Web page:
This module is team-taught by tutors from English, History and Archaeology (subject to availability). Case studies will vary from year to year, but will cover three or four specific periods in the historical and cultural reception of the city. Case studies in any year would include a chronologically broad and diverse selection from the following: • Biblical Jerusalem: From Founding to Fall in 586 BCE • Jerusalem and the War against Rome, 66-70 CE • Christian Jerusalem: The Holy Sepulchre • The Arab Conquest of Jerusalem, 638 CE • Early Islamic Jerusalem; the Dome of the Rock and Pilgrimage • Mapping a Christian Holy Land physically and metaphorically in late antiquity/the early Middle Ages • Conquest, Desire, Imagination, Apocalypse: Jerusalem in later medieval Christian cultural geography • Recovering and constructing Jerusalem in nineteenth, twentieth and twenty-first-century archaeology • Jerusalem and urban histories in the twentieth century • Jerusalem in twentieth and twenty-first-century novels, film and/or television

Special Features

You will have access to the unique resources of the Parkes Library.

Learning and Teaching

Teaching and learning methods

The principal teaching method will be one two-hour seminar per week analysing key events, chronology and concepts, including examination and discussion of primary and secondary source material and the key issues of debate they raise. Learning activities include: • Preparatory reading before each seminar • Participation in group and seminar discussion • Independent reading of the sources provided and of related secondary works • Preparing and delivering presentations in seminars • Independent research of additional information and source materials Seminars will provide you with general knowledge and understanding about chronology, sources and key concepts. This will be consolidated through readings and seminar discussions of primary and secondary source material. Discussion in seminars will help you to develop your own ideas about a topic, to analyse a range of source material and to articulate a critical argument.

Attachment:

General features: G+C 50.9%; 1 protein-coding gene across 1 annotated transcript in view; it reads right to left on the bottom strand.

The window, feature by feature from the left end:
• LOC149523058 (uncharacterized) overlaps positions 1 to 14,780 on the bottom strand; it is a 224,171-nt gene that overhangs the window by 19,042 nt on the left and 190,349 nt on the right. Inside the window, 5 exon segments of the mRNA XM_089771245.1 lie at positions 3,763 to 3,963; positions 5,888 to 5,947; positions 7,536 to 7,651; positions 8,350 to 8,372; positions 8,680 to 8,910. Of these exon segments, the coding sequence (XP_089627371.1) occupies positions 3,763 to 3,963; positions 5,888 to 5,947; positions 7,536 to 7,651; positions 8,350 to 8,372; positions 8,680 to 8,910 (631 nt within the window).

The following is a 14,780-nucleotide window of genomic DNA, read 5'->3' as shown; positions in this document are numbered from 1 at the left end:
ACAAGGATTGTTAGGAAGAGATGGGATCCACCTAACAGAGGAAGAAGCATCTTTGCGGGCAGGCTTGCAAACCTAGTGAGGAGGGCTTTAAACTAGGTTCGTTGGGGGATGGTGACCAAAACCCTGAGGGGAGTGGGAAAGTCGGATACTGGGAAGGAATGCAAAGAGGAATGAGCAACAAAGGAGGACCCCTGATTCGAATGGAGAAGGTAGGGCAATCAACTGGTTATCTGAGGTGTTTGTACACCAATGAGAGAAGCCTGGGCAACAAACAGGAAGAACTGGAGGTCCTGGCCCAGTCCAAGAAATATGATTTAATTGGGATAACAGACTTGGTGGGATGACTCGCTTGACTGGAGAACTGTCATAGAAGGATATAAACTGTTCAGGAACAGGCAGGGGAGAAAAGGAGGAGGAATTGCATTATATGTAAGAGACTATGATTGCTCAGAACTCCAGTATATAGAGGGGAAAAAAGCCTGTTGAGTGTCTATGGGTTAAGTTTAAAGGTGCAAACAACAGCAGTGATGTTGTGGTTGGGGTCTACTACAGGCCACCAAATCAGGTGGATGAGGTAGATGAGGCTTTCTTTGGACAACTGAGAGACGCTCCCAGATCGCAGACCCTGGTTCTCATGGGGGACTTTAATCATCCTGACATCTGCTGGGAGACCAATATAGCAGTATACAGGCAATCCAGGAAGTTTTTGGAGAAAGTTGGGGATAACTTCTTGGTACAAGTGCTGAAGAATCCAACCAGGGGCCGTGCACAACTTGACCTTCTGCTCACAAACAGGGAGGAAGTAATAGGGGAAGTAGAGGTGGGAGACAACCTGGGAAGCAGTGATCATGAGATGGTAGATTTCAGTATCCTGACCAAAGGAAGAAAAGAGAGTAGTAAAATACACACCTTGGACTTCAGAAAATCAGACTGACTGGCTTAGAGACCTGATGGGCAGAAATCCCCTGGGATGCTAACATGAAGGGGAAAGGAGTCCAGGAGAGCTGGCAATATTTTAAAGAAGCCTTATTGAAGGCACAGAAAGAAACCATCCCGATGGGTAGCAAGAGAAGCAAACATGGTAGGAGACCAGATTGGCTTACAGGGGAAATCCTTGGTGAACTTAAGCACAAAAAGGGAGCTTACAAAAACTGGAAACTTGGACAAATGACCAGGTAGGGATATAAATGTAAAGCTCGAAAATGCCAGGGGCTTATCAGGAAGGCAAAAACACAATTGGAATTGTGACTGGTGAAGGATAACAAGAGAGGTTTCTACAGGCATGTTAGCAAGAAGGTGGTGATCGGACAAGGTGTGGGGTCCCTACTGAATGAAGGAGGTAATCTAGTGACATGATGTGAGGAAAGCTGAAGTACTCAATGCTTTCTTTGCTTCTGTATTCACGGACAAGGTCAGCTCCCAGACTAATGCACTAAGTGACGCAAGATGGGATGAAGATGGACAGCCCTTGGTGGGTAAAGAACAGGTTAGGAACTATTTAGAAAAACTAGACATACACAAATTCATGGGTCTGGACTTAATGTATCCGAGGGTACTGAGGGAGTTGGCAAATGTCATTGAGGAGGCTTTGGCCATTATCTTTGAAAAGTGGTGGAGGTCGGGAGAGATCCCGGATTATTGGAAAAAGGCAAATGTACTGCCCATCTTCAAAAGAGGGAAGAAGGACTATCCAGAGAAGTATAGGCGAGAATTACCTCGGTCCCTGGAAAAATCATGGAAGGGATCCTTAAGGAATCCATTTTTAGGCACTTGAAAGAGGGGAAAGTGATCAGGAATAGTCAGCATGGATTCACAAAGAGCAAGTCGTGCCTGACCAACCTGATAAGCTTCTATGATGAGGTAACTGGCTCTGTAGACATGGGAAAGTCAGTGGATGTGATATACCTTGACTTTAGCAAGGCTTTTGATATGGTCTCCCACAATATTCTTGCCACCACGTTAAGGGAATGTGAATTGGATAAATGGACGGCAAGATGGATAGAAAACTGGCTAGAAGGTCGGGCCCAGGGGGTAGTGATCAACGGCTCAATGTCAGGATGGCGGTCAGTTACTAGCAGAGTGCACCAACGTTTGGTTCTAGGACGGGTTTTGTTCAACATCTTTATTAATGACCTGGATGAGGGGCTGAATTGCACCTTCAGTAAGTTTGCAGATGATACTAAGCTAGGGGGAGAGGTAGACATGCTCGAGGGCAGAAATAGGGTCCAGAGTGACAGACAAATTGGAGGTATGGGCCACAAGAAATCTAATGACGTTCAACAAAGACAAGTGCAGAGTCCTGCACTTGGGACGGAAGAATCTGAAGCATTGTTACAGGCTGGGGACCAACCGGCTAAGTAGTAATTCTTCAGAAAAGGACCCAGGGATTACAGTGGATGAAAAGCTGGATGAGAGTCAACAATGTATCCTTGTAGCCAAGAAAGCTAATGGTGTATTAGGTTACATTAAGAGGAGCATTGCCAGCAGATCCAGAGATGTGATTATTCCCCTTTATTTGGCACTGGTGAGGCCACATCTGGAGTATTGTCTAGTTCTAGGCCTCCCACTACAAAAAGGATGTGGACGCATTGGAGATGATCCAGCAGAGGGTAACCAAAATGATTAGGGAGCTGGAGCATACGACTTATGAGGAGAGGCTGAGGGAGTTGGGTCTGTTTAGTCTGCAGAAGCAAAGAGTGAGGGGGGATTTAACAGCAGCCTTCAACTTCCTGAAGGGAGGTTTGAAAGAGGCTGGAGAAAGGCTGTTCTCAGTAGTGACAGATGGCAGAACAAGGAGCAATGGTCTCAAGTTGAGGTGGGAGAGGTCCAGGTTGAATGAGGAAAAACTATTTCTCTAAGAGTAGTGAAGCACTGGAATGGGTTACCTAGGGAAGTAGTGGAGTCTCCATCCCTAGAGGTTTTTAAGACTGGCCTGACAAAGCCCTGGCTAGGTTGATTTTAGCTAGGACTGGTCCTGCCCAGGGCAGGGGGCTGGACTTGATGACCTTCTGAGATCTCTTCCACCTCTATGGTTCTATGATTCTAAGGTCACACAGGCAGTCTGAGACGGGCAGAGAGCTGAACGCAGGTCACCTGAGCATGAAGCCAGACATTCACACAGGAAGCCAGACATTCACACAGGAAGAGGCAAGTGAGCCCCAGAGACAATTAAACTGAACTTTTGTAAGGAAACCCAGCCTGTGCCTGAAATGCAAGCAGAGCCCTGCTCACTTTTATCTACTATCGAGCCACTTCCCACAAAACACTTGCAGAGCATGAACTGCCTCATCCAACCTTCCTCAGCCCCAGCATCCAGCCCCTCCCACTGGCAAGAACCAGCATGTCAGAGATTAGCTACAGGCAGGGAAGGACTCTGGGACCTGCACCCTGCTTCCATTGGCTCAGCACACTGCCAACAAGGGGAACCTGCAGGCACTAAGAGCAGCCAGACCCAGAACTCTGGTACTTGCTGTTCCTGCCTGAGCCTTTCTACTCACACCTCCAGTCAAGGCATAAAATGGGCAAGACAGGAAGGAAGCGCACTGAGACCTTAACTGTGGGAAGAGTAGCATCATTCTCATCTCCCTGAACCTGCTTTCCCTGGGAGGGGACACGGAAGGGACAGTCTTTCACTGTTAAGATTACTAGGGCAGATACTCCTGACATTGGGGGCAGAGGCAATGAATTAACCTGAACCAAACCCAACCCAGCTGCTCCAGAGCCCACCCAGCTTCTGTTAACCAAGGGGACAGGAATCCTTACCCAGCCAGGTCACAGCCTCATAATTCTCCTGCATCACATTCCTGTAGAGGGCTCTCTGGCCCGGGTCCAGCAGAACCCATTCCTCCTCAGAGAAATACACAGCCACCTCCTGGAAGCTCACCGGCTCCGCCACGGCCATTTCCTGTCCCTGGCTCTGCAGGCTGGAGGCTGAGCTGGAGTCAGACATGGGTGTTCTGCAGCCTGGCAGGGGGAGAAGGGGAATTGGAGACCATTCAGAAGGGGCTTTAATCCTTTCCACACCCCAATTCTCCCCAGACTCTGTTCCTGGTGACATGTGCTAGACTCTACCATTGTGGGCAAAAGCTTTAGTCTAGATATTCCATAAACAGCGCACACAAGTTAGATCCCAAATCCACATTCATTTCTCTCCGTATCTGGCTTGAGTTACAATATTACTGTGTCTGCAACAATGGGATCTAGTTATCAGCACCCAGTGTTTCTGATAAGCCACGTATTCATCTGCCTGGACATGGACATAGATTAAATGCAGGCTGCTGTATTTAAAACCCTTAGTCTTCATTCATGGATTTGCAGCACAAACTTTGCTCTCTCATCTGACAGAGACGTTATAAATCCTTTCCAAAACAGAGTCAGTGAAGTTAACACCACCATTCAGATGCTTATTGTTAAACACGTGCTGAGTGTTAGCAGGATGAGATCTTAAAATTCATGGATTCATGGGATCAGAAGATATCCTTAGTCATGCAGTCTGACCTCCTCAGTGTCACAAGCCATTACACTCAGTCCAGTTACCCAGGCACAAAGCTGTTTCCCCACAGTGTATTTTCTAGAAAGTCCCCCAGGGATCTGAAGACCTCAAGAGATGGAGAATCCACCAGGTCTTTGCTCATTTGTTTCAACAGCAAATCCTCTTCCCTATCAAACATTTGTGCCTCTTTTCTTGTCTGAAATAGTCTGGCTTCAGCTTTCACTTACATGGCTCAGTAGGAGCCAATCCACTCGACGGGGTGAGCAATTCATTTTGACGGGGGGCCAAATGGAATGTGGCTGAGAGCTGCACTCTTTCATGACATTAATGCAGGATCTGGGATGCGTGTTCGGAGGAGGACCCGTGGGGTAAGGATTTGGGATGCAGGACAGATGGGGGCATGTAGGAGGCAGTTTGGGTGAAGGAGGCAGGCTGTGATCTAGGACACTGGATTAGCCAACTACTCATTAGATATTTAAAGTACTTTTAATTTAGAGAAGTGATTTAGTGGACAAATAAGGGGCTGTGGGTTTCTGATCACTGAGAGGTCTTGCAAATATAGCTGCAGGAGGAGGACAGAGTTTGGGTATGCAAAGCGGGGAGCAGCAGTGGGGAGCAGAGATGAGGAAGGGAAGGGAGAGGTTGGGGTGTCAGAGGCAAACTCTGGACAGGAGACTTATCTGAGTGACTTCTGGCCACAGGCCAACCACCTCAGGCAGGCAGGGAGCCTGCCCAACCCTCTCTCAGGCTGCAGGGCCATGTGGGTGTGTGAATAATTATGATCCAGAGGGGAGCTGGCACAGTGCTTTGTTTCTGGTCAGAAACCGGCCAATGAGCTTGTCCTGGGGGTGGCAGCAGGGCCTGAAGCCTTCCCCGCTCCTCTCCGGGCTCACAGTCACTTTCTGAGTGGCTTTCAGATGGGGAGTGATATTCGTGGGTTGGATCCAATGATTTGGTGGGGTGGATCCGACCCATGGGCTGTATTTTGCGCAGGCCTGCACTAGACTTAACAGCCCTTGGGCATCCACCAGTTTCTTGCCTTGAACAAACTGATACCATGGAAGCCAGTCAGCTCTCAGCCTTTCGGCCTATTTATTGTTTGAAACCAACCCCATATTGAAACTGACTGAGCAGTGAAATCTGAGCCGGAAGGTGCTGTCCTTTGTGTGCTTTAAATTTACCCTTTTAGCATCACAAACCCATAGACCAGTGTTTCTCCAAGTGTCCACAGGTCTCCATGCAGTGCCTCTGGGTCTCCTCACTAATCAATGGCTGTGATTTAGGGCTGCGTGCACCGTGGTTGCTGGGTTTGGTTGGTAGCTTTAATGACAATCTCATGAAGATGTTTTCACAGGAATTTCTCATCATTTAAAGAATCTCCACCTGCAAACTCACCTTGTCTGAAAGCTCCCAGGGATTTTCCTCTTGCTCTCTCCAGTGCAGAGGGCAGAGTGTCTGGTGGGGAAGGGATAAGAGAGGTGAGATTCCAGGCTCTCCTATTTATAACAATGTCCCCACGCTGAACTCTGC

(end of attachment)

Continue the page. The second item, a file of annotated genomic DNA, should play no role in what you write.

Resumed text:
Follow-up work15
Preparation for scheduled sessions60
Wider reading or practice15
Completion of assessment task40
Total study time150

Resources & Reading list

Connolly, Daniel K (2009). The Maps of Matthew Paris: Medieval Journeys through Space, Time and Liturgy. 

Jagersma, H (1985). A History of Israel from Alexander the Great to Bar Kochba. 

Gil, M (1992). A History of Palestine 634-1099. 

Egeria, and J. Wilkinson (1971). Egeria’s Travels. 

Avi-Yonah, M (1976). The Jews of Palestine: A Political History from the Bar Kokhba War to the Arab Conquest. 

Price, J.T (1992). Jerusalem Under Siege: The Collapse of the Jewish State, 66-70 C.E.. 

Morris, Colin (2002). Pilgrimage to Jerusalem in the Late Middle Ages. Pilgrimage: The English Experience from Becket to Bunyan. ,0 , pp. 141-63.

Barton, J. (ed.) (2002). The Biblical World. 

Prawer, Joshua (1972). The Latin Kingdom of Jerusalem: European Colonialism in the Middle Ages. 

Ousterhout, Robert (2009). “Sweetly Refreshed in Imagination”: Remembering Jerusalem in Words and Images. Gesta. ,48 , pp. 153-68.